A lot of people put work into The Return of Jeremy Munroe, an upcoming comic book series where love transcends the mortal plain. I previously talked with the writer and creator of the series Michael Edwards and the artist Brent Giles. Now I’m having a word with the letterer of The Return of Jeremy Munroe, Daniel Chan.Me: What made you want to be a letter rather than a writer or artist?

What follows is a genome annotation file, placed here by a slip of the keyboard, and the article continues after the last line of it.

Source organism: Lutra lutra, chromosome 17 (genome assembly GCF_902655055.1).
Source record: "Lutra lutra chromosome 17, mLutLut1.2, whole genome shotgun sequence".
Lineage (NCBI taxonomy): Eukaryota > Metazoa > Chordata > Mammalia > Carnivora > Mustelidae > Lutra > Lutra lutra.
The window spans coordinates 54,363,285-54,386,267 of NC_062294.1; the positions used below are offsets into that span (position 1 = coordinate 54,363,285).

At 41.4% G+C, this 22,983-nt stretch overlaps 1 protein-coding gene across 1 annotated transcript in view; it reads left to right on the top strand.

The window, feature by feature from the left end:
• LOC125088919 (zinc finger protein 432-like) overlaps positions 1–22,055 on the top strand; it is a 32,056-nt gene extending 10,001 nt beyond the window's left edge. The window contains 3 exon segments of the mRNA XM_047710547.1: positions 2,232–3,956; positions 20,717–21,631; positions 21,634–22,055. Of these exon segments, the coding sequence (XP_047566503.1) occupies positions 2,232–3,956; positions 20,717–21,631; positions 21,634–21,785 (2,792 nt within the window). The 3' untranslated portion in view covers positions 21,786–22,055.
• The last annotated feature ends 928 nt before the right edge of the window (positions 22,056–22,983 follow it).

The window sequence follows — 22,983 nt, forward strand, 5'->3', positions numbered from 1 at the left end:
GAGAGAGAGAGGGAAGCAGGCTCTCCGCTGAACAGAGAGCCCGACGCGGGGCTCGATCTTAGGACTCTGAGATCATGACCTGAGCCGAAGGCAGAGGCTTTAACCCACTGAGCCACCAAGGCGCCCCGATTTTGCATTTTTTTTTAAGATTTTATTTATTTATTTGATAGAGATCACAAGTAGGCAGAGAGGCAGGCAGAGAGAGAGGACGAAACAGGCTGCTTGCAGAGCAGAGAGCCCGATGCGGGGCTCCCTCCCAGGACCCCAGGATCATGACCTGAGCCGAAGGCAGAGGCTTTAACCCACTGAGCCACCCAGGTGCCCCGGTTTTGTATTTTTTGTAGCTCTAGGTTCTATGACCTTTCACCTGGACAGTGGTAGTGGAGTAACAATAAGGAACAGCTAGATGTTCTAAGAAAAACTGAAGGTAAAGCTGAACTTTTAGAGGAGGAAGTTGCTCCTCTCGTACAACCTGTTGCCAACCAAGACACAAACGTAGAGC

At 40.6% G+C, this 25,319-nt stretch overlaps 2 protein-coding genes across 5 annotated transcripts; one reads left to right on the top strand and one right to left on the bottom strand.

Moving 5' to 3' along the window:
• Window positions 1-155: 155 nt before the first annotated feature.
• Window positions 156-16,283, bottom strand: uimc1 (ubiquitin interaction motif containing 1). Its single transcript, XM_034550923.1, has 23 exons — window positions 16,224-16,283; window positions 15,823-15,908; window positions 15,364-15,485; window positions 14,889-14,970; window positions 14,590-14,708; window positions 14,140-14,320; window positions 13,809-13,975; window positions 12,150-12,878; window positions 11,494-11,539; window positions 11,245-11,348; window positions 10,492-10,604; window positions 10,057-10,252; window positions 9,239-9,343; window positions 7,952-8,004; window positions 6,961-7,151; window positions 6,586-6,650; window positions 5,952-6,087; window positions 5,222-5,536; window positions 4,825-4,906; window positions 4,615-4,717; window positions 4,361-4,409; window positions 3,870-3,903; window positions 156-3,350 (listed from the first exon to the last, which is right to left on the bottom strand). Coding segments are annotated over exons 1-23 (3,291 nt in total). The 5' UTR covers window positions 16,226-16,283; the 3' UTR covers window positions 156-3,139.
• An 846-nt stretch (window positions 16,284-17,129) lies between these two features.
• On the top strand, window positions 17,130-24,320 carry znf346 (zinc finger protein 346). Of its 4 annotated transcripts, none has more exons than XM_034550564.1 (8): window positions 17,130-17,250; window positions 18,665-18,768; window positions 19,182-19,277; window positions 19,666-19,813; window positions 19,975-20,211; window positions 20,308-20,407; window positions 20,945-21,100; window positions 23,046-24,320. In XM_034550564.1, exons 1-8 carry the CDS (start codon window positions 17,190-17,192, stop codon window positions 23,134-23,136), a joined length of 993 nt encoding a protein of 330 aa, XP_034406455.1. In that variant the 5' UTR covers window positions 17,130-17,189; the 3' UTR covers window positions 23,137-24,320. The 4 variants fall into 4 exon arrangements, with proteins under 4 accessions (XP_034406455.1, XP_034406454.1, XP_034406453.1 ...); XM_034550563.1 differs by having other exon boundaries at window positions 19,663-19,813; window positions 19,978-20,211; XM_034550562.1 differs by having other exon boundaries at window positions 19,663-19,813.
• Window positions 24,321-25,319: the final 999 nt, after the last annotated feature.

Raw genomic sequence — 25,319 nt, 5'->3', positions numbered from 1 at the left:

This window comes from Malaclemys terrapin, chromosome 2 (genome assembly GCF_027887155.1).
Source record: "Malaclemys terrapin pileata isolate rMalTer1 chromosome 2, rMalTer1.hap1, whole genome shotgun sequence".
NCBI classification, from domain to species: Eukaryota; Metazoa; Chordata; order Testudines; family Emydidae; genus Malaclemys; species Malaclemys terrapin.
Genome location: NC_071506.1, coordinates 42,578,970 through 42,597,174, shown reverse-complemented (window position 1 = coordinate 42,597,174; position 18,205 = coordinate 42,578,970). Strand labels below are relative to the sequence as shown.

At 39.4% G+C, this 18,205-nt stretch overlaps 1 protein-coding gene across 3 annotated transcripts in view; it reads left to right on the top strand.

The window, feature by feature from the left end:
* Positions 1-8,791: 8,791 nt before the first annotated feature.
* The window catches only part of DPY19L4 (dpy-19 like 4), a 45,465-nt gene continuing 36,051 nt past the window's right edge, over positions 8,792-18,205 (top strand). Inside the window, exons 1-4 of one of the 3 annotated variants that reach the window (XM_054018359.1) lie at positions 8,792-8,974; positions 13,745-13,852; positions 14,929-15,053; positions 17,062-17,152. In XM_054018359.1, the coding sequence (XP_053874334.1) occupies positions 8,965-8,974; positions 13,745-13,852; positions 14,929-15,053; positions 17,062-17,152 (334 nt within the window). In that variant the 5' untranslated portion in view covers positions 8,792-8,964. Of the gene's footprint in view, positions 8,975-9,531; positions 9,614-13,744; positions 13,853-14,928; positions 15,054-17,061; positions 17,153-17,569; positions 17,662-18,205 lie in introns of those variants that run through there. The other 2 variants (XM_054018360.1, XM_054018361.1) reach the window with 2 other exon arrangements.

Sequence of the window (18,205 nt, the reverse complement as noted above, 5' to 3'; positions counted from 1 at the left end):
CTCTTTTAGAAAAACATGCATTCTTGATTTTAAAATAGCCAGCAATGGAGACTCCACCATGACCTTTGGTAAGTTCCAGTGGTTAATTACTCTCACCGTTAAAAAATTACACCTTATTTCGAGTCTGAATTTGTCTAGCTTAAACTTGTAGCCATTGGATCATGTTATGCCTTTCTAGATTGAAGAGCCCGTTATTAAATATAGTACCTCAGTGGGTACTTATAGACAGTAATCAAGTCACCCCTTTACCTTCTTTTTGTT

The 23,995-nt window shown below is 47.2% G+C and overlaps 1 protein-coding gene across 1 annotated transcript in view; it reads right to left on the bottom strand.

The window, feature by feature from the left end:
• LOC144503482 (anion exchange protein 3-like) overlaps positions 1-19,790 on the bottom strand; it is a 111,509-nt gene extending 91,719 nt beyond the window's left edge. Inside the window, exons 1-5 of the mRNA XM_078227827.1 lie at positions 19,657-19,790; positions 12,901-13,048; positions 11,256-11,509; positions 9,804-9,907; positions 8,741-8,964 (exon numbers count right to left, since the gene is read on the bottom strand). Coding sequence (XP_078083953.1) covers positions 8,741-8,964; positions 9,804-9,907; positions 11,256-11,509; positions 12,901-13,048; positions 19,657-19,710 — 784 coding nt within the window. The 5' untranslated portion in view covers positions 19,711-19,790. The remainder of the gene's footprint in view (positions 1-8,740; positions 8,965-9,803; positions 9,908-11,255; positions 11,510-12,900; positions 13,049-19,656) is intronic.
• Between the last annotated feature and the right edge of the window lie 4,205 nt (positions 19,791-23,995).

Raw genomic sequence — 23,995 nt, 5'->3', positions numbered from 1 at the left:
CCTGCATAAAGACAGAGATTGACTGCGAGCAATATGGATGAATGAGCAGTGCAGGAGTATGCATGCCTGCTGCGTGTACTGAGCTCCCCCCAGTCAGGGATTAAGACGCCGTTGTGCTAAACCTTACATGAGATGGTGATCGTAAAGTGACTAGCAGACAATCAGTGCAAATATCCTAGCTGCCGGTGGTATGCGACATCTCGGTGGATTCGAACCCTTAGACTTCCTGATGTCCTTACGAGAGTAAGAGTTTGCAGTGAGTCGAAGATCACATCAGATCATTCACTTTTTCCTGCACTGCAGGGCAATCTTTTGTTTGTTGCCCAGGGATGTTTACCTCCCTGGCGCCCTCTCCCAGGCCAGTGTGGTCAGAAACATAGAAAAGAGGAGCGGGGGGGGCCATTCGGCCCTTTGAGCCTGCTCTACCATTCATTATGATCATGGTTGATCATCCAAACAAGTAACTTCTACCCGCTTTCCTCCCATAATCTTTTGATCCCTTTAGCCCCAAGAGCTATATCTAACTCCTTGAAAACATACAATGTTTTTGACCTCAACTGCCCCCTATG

Chan: There was never a defining moment that lead me to decide that lettering is what I wanted to do more than, say, illustrating or writing duties. It just kind of worked out with my skillset - I am a graphic designer, first, so the attention to detail that lettering requires when it comes to typography is something I was familiar with when I first started lettering comics. I love comic books so it definitely was not by chance that I stumbled into working on them but the first job I came across just happened to need a letterer and that is how I started down this path. I do hope to one day be able to pen my own comic book but I think that will be much, much farther into the future simply because of other things I am working on.Me: Can you explain the process of lettering? What goes into it?Chan: Good lettering is typically invisible to the reader. Not in the sense that you cannot see it, rather it is lettering that works so well with the art that the reader does not have to stop to consider it. That is my opinion, at least. While I am lettering, I am always struggling to find the perfect positioning so that a reader's eyes follow a gentle, natural path down the page and I also try to make the lettering work with the art where possible - whether that is by doing something unconventional with the lettering or just by finding the right style for it. The actual process itself is really not all that complicated, it just takes time if you want to make sure a page looks good.I work mainly in Adobe Illustrator which is a vector graphics program. This means that anything drawn in Illustrator is actually defined mathematically rather than drawn purely in pixels. This means that you can create a tiny image and then blow it up five thousand times and it will not lose any detail or become distorted. This works really well for lettering as you often need to work with rather large scans of art. With Illustrator you can easily manipulate objects like speech balloons and the letters themselves without fear of losing detail or having things become pixelated. When it comes to actually lettering, I just try things until I find something that works. The biggest thing to overcome is the first page as that is often where you set the style for the rest of the book through the choice of different styles of caption boxes, balloons, etc. Once I have the style set, it is mostly about getting used to that style and then tackling each page as they come. Sometimes you will have a lot of room to put in all the words and sound effects necessary and sometimes you will have to squeeze novels into the tiniest crevices of a panel - it is all about finding both the optimal places to put things and making sure the reading flow is natural.Me: Who has inspired you as a letterer?Chan: The biggest influence on my lettering is definitely Todd Klein - if you read comic books, at all, it is almost impossible to not have seen some of his work. He is a letterer that started out in the days when lettering on your computer was really not an option and then transitioned to fully digital work. So he brings a really unique, more involved style to all of his projects. In general, though, I am really a fan of artists that do the lettering on their work by hand as it usually means you get some really interesting compositions and I just really like that natural-looking style. If you check out Terry Moore's "Echo" or some of Paul Pope's stuff you can see what I mean.Me: What was it like working with the rest of The Return of Jeremy Munroe creative team? Chan: It was a good experience though, as a letterer, my work is typically isolated from the rest of the team which is pretty much how this was. I only really talked to Mick when it came to lettering and even then he just let me do my thing - he was very considerate of letting me figure out how the lettering should work out. I think for anyone that is creative, autonomy is the best thing you can have when working on something. We all want to put a bit of ourselves into our work so it is great when you can just roam freely. Me: What other projects have or are you working on?